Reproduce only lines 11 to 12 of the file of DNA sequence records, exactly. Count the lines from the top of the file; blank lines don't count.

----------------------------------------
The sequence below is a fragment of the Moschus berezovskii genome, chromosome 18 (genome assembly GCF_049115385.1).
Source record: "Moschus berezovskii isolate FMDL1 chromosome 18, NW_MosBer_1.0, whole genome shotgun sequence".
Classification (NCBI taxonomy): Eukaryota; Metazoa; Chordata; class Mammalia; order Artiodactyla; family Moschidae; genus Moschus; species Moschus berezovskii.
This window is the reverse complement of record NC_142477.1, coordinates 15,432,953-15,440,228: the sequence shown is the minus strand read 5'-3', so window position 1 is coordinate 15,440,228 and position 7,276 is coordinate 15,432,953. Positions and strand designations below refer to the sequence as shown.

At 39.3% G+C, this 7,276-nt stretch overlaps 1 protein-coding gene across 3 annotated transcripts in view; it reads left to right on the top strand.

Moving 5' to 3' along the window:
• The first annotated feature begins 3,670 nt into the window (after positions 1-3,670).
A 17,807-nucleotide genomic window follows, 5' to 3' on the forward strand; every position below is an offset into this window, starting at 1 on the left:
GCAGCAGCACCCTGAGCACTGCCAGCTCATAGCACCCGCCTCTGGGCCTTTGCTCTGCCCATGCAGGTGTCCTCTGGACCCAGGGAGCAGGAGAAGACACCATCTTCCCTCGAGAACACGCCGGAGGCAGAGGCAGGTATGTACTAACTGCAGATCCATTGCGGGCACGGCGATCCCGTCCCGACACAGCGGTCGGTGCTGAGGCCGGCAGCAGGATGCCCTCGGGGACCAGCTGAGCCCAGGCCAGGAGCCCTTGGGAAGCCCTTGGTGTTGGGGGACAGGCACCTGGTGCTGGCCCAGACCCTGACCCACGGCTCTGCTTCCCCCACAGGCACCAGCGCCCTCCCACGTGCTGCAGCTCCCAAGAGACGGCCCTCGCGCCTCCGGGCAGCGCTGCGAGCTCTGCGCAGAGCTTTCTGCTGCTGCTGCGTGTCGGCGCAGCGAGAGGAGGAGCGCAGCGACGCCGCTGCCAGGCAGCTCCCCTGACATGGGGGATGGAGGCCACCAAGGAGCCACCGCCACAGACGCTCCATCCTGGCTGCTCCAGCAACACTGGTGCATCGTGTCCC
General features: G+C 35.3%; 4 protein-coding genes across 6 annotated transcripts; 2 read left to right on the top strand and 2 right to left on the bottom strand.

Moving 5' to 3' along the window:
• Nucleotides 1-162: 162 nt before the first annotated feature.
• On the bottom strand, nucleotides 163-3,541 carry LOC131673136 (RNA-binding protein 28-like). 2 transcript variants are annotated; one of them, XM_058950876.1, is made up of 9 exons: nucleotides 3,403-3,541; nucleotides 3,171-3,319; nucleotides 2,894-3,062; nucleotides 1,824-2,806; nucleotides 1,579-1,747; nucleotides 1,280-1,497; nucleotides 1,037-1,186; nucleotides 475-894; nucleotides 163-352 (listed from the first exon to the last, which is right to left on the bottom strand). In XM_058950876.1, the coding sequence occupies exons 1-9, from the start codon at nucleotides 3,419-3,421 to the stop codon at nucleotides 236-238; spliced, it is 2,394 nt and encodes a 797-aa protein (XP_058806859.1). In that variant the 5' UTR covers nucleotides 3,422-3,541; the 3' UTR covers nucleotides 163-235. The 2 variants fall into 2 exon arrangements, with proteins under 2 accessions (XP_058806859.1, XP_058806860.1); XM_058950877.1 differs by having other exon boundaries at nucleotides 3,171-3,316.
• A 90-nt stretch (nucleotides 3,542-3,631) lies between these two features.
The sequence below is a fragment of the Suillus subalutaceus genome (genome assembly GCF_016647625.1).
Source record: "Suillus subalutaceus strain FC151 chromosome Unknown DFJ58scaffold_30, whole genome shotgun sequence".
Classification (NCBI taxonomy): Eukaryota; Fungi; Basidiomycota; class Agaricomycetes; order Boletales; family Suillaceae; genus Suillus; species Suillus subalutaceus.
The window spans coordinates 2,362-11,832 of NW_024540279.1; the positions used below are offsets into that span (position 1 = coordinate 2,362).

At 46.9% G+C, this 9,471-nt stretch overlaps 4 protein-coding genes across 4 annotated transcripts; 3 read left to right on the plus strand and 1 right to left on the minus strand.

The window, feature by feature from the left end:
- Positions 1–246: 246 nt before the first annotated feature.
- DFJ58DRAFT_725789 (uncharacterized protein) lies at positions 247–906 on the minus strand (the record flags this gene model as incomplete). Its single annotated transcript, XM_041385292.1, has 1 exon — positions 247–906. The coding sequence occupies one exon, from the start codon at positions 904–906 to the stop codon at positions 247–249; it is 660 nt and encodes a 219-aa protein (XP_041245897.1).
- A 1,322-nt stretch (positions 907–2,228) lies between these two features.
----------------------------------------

Moving 5' to 3' along the window:
• Nucleotides 1-162: 162 nt before the first annotated feature.